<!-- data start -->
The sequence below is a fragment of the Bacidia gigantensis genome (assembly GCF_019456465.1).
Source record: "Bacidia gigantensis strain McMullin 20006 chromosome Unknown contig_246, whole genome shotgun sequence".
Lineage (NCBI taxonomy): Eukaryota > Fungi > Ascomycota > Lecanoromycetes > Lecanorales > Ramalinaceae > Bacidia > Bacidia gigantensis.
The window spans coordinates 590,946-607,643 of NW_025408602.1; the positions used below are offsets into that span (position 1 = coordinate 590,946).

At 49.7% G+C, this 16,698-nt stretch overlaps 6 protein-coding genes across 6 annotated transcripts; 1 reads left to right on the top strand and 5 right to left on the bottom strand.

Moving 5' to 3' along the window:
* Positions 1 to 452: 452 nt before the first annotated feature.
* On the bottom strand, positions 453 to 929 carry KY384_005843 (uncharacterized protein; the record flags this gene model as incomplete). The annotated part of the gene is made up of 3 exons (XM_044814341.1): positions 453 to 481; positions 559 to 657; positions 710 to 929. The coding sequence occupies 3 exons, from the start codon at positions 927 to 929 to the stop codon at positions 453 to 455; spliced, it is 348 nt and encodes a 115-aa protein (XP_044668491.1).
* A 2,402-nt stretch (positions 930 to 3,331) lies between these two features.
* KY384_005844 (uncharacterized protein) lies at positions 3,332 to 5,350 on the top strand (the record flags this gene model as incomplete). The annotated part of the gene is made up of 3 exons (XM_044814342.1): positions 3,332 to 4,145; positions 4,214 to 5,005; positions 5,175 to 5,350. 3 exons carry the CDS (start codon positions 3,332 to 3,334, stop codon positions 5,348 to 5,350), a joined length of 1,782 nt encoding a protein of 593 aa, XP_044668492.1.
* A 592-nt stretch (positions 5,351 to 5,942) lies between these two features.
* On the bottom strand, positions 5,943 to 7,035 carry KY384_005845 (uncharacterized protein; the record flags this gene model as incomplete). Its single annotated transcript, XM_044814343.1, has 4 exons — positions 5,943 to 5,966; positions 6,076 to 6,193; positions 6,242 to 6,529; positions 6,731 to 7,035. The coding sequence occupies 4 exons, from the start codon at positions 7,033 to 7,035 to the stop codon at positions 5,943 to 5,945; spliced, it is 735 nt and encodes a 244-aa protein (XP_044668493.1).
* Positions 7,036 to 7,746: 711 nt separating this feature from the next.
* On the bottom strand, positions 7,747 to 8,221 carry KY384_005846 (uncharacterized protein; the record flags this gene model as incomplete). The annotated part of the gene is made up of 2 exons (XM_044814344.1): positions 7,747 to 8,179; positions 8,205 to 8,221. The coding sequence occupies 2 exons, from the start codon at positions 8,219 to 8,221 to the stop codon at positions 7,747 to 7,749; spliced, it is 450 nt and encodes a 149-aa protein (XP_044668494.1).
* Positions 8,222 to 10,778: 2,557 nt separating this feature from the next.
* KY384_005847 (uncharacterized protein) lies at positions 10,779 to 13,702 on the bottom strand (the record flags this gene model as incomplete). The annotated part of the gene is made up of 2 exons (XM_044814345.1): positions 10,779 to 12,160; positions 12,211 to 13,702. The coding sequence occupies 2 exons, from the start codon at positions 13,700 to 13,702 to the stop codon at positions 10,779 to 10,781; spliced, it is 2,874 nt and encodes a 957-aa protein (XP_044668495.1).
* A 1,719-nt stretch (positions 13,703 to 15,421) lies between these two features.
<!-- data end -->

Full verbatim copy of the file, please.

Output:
The sequence below is a fragment of the Bacidia gigantensis genome (assembly GCF_019456465.1).
Source record: "Bacidia gigantensis strain McMullin 20006 chromosome Unknown contig_246, whole genome shotgun sequence".
Lineage (NCBI taxonomy): Eukaryota > Fungi > Ascomycota > Lecanoromycetes > Lecanorales > Ramalinaceae > Bacidia > Bacidia gigantensis.
The window spans coordinates 590,946-607,643 of NW_025408602.1; the positions used below are offsets into that span (position 1 = coordinate 590,946).

At 49.7% G+C, this 16,698-nt stretch overlaps 6 protein-coding genes across 6 annotated transcripts; 1 reads left to right on the top strand and 5 right to left on the bottom strand.

Moving 5' to 3' along the window:
* Positions 1 to 452: 452 nt before the first annotated feature.
* On the bottom strand, positions 453 to 929 carry KY384_005843 (uncharacterized protein; the record flags this gene model as incomplete). The annotated part of the gene is made up of 3 exons (XM_044814341.1): positions 453 to 481; positions 559 to 657; positions 710 to 929. The coding sequence occupies 3 exons, from the start codon at positions 927 to 929 to the stop codon at positions 453 to 455; spliced, it is 348 nt and encodes a 115-aa protein (XP_044668491.1).
* A 2,402-nt stretch (positions 930 to 3,331) lies between these two features.
* KY384_005844 (uncharacterized protein) lies at positions 3,332 to 5,350 on the top strand (the record flags this gene model as incomplete). The annotated part of the gene is made up of 3 exons (XM_044814342.1): positions 3,332 to 4,145; positions 4,214 to 5,005; positions 5,175 to 5,350. 3 exons carry the CDS (start codon positions 3,332 to 3,334, stop codon positions 5,348 to 5,350), a joined length of 1,782 nt encoding a protein of 593 aa, XP_044668492.1.
* A 592-nt stretch (positions 5,351 to 5,942) lies between these two features.
* On the bottom strand, positions 5,943 to 7,035 carry KY384_005845 (uncharacterized protein; the record flags this gene model as incomplete). Its single annotated transcript, XM_044814343.1, has 4 exons — positions 5,943 to 5,966; positions 6,076 to 6,193; positions 6,242 to 6,529; positions 6,731 to 7,035. The coding sequence occupies 4 exons, from the start codon at positions 7,033 to 7,035 to the stop codon at positions 5,943 to 5,945; spliced, it is 735 nt and encodes a 244-aa protein (XP_044668493.1).
* Positions 7,036 to 7,746: 711 nt separating this feature from the next.
* On the bottom strand, positions 7,747 to 8,221 carry KY384_005846 (uncharacterized protein; the record flags this gene model as incomplete). The annotated part of the gene is made up of 2 exons (XM_044814344.1): positions 7,747 to 8,179; positions 8,205 to 8,221. The coding sequence occupies 2 exons, from the start codon at positions 8,219 to 8,221 to the stop codon at positions 7,747 to 7,749; spliced, it is 450 nt and encodes a 149-aa protein (XP_044668494.1).
* Positions 8,222 to 10,778: 2,557 nt separating this feature from the next.
* KY384_005847 (uncharacterized protein) lies at positions 10,779 to 13,702 on the bottom strand (the record flags this gene model as incomplete). The annotated part of the gene is made up of 2 exons (XM_044814345.1): positions 10,779 to 12,160; positions 12,211 to 13,702. The coding sequence occupies 2 exons, from the start codon at positions 13,700 to 13,702 to the stop codon at positions 10,779 to 10,781; spliced, it is 2,874 nt and encodes a 957-aa protein (XP_044668495.1).
* A 1,719-nt stretch (positions 13,703 to 15,421) lies between these two features.